I’ve always wondered why Monks get to have all the fun in making beer–what about the nuns? They have the same resources, time-frame, and spacious stone religious settings that the men do, so why don’t they make any beer? It turns out, they do. Well, they used to.
For my birthday some friends gave me a bottle of Klosterbrauerei Reutberger dunkel beer from Germany. Either my Google skills are failing entirely, or no one really knows much about this brewery. It seems everyone knows it was started by nuns sometime in the 1600s. A newsletter from the Colorado Wine Company claims “In 1924, farmers formed a co-op and have been brewing the beer ever since”. Most of the rest of the information is in German.
Between my German 101 skills and the help of a free translation program, what I have pieced together from the brewery’s website is this: In 1617, the Countess Anna Von Pienzenau took a vow to set up the Reutberg Cloisters. She realized that after working hard out in the fields, the nuns would need more than water to drink with their dinner, and thus the tradition of a cold one after work was started for that particular convent. (What, no cows were available for a tall glass of milk? Oh right, these are Germans.)
In 1677 they were allowed to start brewing their own beer. A layman from a Franciscan monastery came on over to teach them how. In order to brew as cheaply as possible, they decided to grow their own hops and barley too–there is still a hop garden there today.
Apparently around 1786 there was a huge influx of Bavarian travelers and discharged soldiers, all of whom expected hospitality from the nuns. Instead of expensive wine, they were, of course, given the house beer. Shenanigans ensued, either because other breweries in the area resented the competition, or because the villagers resented the drunken soldiers staggering around. Possibly both. Because of this, production ceased.
In 1835, King Maximilian the 1st reestablished Reutberg as a secular institution and granted them another brewing license–however, I can’t tell if it was men or women who reinhabited it. I suspect men, since after this the inhabitants are always referred to as “Franziskanerinnen”–the plural of Franciscan Monks. Apparently, though, the beer was so good that people were getting drunk in “the so-called carousing and farmer room enthusiastically.” The archbishop, in order to make more money and keep the rowdiness away from the nuns and/or monks, built a tavern outside the gates.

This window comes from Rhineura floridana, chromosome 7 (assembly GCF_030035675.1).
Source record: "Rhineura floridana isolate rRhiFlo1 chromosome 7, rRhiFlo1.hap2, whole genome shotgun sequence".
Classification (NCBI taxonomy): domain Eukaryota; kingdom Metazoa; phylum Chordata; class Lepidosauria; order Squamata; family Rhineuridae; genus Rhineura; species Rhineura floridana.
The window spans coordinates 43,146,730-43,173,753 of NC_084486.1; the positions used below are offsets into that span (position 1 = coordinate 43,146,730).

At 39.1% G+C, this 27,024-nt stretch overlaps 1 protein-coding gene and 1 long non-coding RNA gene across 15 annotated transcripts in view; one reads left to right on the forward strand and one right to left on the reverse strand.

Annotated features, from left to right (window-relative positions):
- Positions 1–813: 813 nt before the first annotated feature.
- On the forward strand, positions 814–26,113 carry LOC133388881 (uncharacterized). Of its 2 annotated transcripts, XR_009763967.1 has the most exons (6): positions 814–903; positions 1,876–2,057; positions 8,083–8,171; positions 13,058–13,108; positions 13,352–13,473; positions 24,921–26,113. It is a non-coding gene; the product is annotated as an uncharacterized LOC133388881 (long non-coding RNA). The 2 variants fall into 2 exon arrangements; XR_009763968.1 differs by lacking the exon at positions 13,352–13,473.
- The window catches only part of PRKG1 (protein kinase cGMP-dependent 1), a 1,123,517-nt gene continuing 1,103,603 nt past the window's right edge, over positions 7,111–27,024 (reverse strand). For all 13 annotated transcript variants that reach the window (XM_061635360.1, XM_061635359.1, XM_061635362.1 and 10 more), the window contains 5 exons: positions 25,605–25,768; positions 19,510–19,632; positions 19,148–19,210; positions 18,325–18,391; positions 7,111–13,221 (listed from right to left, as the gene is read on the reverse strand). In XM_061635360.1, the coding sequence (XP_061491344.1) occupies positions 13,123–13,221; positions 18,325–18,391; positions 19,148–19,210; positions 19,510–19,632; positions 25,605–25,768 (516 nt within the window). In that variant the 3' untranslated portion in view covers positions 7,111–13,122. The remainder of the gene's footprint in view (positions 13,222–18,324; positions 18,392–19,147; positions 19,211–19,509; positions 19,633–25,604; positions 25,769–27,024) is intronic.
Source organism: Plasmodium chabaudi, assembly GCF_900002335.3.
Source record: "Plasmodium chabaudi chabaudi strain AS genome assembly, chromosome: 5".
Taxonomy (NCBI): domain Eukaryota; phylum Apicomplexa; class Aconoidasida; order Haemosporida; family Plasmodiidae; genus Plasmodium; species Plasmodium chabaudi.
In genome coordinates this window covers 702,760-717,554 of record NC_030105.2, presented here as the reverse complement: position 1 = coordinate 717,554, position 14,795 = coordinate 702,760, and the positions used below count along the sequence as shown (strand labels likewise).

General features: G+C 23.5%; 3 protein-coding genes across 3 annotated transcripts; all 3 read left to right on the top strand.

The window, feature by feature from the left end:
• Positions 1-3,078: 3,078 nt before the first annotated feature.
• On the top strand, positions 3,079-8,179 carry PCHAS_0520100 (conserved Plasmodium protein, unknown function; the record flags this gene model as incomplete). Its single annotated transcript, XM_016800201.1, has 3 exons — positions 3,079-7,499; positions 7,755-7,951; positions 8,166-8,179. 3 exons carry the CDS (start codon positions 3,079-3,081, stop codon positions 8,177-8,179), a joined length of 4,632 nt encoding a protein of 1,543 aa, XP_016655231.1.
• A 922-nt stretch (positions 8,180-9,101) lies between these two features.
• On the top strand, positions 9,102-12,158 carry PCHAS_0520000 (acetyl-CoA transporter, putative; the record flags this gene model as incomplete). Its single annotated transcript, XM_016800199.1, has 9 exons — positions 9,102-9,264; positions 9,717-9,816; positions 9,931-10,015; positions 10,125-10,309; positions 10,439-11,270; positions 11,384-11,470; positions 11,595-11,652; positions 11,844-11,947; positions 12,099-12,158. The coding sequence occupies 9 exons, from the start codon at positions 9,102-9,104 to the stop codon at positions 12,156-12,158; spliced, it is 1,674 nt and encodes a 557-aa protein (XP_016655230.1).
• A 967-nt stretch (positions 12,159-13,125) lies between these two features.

By 1904, their equipment was so outdated that the monks considered stopping production, but the villagers revolted, threatening to burn down the monastery (seriously) and gathering signatures. Not necessarily in that order.
So in 1906 they renovated, and business went up. Until, of course, WWI ramped up. Most of the brewing specialists and (even worse) the brew drinkers went off to war.
It closed in 1924 and stayed closed for 8 months until a man named Alois Daisenberger established a brewers union to save all of the area’s breweries. They reopened Reutberg to great success, and after WWII were even able to buy another brewery. So you see, despite everyone’s jokes about the taste of sexual frustration, this is no longer brewed by nuns and hasn’t been for some time–if anyone knows of a Klosterbrauerei still run by women, please let me know! Still, these people turn out a darn good beer, “to the joy in the pure beer enjoyment and to the love at our Bavarian homeland.”
Ah, the beer. You thought I forgot, didn’t you? This is a true dunkel. Slightly malty, very nutty, light on the palate and endlessly drinkable. Not overly sweet or carmelized either. A dark brown color, darker than you would expect for the taste. A nice solid layer of head, but not too frothy. I hate when it’s TOO frothy. Definitely recommended.
ETA: Of course, as soon as I finished all that, I managed to find the story of Kloster Reutberg on their distributor’s website. Oh well. My version is more entertaining to read anyways. Check it out for yourself and see how I did.